While interesting from a historical perspective, this book (bundling three of Mikes' books about Britain and the Brits) feels rather dated unfortunately. There are a few comical lines, but the three best ones are cited on the back cover. Many of the topics, as well as the humour, don't really appeal to readers in the 21st century.
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on 23 February 2016
Wife who is a 'non Brit' loves this. I bought as a jokey Christmas present for her.

The book is a pre-runner to Kate Fox's 'Watching the English' and funnier (perhaps truer too).

Only downside is that she says it is too true, so perhaps I shouldn't have bought it afterall.
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on 7 November 2015
Undoubtedly the funniest and, at the same time, most insightful book about the British ever written. Mikes' affectionate but penetrating analysis of his new compatriots' characteristics, quirks and peculiarities rings as many bells today as it did half a century ago. If you've never read it before, buy it-you're in for a treat.
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on 21 August 2013
Many years ago, when about to marry my British husband and move to Britain, I read "How To Be An Alien" for the first time. Since then I have re-read it many times, recommended it to friends and watched smugly as my children first discovered this gem of a book. The other books are equally entertaining. My son especially likes "How To Unite Nations", which isn't in this collection, but well worth finding and reading. I have now lived in England for 26 years, and I still find these books as insightful and witty as I did on first reading them. I have quoted from them when giving lectures and when teaching English as a Foreign Language, and I haven't yet found anyone who doesn't get caught up and wants to find the books to read more. George Mikes moved to Britain in 1938; in 1946 he became a British citizen and "How To Be An Alien" was published. Don't think that the fact the book was written so long ago makes it any less interesting - it's surprising how hilariously accurate the witticisms are!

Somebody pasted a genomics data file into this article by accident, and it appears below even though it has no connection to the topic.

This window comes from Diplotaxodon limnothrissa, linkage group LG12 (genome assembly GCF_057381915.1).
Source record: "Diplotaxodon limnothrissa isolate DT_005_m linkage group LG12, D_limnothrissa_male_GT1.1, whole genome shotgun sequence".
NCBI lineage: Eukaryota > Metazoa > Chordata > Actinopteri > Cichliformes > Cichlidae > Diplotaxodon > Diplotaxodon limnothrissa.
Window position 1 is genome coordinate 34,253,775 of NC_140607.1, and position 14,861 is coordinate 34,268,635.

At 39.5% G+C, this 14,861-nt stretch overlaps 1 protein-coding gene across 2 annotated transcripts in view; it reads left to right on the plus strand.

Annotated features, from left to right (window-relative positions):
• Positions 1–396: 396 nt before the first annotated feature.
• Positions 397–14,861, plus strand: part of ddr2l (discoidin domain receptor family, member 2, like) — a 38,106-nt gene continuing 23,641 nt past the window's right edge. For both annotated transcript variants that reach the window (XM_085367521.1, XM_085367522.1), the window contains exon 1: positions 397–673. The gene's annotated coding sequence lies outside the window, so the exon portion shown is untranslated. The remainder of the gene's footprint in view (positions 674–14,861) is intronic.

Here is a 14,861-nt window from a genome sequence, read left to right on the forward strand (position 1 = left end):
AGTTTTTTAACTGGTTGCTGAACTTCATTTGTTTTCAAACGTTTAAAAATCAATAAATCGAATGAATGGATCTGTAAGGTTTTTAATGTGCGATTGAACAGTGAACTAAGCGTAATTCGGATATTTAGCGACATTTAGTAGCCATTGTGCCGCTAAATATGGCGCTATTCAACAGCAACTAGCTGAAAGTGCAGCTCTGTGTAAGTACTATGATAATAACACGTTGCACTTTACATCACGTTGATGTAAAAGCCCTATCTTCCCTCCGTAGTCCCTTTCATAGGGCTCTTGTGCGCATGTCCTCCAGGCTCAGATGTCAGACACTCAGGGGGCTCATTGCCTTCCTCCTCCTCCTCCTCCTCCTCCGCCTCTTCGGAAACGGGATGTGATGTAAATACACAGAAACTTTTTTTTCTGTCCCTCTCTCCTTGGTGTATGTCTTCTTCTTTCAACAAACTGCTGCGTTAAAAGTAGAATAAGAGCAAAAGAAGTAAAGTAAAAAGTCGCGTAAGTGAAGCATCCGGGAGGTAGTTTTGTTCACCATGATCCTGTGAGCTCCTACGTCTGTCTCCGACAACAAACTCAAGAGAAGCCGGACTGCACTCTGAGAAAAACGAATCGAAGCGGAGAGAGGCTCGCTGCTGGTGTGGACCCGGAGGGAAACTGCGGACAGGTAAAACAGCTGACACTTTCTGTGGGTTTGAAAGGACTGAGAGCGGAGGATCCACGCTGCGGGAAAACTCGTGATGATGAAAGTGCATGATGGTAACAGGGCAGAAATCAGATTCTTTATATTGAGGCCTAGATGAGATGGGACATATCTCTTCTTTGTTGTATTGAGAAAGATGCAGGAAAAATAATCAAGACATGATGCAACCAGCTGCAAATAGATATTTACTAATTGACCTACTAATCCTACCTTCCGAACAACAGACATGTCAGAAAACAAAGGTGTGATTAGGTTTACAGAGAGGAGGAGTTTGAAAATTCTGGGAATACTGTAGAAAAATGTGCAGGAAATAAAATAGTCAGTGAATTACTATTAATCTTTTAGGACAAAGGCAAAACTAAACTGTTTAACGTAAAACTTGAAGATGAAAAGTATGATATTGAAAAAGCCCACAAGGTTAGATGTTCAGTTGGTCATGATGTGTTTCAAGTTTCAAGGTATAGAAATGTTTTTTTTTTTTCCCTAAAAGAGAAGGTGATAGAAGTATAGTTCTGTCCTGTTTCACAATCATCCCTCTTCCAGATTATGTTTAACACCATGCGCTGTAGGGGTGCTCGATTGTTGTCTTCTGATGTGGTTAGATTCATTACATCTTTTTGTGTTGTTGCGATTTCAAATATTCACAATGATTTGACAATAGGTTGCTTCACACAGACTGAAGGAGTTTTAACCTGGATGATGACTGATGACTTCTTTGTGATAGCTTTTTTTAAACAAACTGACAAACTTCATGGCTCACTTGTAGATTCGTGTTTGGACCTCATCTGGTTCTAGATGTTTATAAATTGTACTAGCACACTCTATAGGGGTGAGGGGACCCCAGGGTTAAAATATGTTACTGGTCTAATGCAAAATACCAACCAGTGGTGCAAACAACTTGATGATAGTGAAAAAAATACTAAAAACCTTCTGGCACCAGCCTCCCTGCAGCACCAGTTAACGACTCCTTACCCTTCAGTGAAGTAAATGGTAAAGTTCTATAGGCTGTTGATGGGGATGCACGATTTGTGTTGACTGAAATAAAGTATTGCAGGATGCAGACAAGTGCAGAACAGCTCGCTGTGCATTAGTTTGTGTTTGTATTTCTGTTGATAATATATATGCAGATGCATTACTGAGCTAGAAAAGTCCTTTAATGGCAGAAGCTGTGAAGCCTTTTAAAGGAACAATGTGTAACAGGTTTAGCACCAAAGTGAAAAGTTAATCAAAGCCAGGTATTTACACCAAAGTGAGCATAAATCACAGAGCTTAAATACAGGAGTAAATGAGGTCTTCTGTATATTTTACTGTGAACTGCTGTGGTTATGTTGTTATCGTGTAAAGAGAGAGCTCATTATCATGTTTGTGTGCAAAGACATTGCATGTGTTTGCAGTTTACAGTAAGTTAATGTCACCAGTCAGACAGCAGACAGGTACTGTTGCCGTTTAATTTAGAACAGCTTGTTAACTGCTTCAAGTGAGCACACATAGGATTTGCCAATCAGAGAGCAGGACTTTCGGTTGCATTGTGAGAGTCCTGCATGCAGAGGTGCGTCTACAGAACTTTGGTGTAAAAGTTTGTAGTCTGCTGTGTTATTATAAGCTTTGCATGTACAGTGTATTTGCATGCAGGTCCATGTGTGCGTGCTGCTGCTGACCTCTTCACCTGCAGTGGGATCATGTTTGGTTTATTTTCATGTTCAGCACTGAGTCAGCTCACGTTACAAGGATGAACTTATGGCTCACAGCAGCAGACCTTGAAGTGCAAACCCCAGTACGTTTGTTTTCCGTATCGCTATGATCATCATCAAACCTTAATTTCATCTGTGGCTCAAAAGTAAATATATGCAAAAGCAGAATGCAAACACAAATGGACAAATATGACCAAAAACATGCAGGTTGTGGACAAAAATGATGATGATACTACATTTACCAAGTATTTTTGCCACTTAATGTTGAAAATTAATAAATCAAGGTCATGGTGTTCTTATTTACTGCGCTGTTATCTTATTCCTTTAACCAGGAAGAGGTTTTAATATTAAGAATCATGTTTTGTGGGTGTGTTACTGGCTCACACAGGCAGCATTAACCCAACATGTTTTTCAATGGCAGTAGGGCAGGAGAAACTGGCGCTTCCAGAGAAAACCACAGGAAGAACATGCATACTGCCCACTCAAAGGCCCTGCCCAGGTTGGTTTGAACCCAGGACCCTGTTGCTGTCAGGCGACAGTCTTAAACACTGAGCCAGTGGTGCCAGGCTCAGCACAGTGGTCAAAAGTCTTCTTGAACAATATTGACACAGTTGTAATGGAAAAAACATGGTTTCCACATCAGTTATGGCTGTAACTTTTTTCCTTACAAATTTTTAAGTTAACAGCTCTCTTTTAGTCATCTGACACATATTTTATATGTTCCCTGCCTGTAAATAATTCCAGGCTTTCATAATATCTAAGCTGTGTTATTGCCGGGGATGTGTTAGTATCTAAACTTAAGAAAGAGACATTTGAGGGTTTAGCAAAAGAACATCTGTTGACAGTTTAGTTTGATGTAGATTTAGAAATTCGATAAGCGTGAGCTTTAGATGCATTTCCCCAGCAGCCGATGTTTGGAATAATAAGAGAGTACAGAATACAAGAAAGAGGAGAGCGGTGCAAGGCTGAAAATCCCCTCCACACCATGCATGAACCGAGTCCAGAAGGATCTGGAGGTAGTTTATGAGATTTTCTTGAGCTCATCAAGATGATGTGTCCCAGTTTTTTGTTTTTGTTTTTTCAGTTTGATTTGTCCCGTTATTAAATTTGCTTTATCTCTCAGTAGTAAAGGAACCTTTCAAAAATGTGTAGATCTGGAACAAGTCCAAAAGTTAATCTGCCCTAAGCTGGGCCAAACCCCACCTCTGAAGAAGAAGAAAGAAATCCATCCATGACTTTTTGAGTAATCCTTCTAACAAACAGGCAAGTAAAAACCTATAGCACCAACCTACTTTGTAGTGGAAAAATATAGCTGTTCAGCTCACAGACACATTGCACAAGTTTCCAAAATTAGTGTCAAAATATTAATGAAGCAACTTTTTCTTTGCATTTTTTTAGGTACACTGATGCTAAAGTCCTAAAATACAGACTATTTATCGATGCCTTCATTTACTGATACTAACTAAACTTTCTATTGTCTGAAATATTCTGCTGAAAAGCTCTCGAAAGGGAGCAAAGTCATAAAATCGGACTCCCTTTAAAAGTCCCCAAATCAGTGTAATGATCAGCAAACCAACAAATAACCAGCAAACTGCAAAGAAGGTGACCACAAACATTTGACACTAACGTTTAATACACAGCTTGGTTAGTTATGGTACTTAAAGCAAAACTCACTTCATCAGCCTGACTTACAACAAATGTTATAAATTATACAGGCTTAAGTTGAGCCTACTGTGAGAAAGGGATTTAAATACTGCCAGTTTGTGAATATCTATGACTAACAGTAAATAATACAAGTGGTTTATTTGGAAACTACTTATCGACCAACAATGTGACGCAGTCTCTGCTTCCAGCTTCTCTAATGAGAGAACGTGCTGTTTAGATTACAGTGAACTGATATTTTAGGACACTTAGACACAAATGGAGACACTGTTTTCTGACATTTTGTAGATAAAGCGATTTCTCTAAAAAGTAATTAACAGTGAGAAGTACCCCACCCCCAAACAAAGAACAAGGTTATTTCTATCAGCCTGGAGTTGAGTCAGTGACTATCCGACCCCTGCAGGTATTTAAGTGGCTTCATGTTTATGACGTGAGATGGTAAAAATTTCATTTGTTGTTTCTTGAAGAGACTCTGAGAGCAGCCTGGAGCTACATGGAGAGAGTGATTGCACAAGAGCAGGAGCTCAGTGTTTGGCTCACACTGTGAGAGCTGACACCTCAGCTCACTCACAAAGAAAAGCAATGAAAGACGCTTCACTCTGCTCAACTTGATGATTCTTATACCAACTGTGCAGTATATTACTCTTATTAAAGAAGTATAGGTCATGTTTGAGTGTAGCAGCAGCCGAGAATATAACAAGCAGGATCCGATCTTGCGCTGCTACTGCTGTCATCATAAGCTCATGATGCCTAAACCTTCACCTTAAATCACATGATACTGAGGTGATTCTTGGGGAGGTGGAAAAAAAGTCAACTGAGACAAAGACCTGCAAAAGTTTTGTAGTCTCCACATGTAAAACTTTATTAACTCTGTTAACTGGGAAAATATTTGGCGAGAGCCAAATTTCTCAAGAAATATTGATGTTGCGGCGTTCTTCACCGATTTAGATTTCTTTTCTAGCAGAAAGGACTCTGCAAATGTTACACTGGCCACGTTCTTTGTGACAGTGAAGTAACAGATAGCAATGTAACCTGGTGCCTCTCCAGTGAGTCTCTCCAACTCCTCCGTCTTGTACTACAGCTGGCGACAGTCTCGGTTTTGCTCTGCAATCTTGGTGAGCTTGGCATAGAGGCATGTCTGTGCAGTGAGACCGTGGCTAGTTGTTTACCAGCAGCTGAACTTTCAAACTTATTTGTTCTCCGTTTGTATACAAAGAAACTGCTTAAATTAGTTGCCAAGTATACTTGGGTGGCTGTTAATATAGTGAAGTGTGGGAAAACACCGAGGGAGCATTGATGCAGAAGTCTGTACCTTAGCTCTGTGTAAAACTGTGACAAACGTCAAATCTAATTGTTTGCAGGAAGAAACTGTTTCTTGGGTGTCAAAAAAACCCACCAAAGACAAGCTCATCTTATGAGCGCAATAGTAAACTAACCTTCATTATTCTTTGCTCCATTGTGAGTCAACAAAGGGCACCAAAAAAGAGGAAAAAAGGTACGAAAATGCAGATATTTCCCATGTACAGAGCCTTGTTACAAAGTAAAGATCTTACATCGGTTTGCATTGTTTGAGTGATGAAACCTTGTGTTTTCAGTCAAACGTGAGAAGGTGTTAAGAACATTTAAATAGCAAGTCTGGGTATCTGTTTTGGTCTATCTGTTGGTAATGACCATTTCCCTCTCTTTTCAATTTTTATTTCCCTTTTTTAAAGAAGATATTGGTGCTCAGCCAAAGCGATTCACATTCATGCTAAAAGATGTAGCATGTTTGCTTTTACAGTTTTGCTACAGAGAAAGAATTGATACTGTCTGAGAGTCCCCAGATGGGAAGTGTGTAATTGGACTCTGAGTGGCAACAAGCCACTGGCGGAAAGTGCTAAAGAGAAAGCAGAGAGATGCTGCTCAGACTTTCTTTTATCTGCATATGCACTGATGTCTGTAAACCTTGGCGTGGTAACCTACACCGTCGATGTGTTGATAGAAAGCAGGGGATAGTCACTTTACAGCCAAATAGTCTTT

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on 5 May 2014
This is a great little book to tuck away in your bag or suitcase when traveling. It was recommended to me by a Hungarian friend.
George Mikes' observations on the British way of life is quite extraordinary considering he was born and brought up in an Eastern European country. His writings are full of anecdotes of the British mannerisms. I would highly recommend this little gem to anyone considering a visit to our shores for the first time, some of the observations appear a bit dated as this book was primarily written many years ago but that shouldn't detract from the quality of the read.......highly recommended.
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on 9 January 2016
One of the best books written on British life style. If you have not lived in Britain and loved a British woman yet, but are intending to do one of them or both, this is the book to read. It will guide you through a number of stages to adapt yourself into this vivid live. If you are not able to adapt yourself to the British way of life, then you are a typical foreigner, but don't worry if you did, you are now a good foreigner. However, just a remark, by a Brit, the author refers to an English, not to a Welsh or Scottish. Enjoy the book.